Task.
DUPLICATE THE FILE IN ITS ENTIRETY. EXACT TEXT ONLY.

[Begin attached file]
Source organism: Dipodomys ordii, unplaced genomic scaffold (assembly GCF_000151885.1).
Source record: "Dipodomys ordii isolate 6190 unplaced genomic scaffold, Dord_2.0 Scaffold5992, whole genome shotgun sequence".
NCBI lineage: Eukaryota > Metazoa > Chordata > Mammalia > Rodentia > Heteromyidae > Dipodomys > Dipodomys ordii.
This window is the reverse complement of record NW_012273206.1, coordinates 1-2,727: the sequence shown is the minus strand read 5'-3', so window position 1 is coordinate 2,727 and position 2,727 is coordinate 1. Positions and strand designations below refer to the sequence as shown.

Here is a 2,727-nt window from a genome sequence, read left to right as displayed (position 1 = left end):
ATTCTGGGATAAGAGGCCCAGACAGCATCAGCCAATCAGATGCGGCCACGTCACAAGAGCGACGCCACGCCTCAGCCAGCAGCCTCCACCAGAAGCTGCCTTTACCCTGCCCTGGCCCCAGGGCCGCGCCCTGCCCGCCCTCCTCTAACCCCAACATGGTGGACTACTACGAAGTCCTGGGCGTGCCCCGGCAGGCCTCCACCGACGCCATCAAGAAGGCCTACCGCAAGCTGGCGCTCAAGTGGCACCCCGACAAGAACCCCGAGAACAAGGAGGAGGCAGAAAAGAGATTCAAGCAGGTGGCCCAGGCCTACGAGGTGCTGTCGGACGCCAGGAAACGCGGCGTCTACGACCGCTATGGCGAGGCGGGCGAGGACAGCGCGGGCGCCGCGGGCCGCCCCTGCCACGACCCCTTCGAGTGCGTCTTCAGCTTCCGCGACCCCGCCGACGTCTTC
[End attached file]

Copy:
Source organism: Dipodomys ordii, unplaced genomic scaffold (assembly GCF_000151885.1).
Source record: "Dipodomys ordii isolate 6190 unplaced genomic scaffold, Dord_2.0 Scaffold5992, whole genome shotgun sequence".
NCBI lineage: Eukaryota > Metazoa > Chordata > Mammalia > Rodentia > Heteromyidae > Dipodomys > Dipodomys ordii.
This window is the reverse complement of record NW_012273206.1, coordinates 1-2,727: the sequence shown is the minus strand read 5'-3', so window position 1 is coordinate 2,727 and position 2,727 is coordinate 1. Positions and strand designations below refer to the sequence as shown.

Here is a 2,727-nt window from a genome sequence, read left to right as displayed (position 1 = left end):
ATTCTGGGATAAGAGGCCCAGACAGCATCAGCCAATCAGATGCGGCCACGTCACAAGAGCGACGCCACGCCTCAGCCAGCAGCCTCCACCAGAAGCTGCCTTTACCCTGCCCTGGCCCCAGGGCCGCGCCCTGCCCGCCCTCCTCTAACCCCAACATGGTGGACTACTACGAAGTCCTGGGCGTGCCCCGGCAGGCCTCCACCGACGCCATCAAGAAGGCCTACCGCAAGCTGGCGCTCAAGTGGCACCCCGACAAGAACCCCGAGAACAAGGAGGAGGCAGAAAAGAGATTCAAGCAGGTGGCCCAGGCCTACGAGGTGCTGTCGGACGCCAGGAAACGCGGCGTCTACGACCGCTATGGCGAGGCGGGCGAGGACAGCGCGGGCGCCGCGGGCCGCCCCTGCCACGACCCCTTCGAGTGCGTCTTCAGCTTCCGCGACCCCGCCGACGTCTTC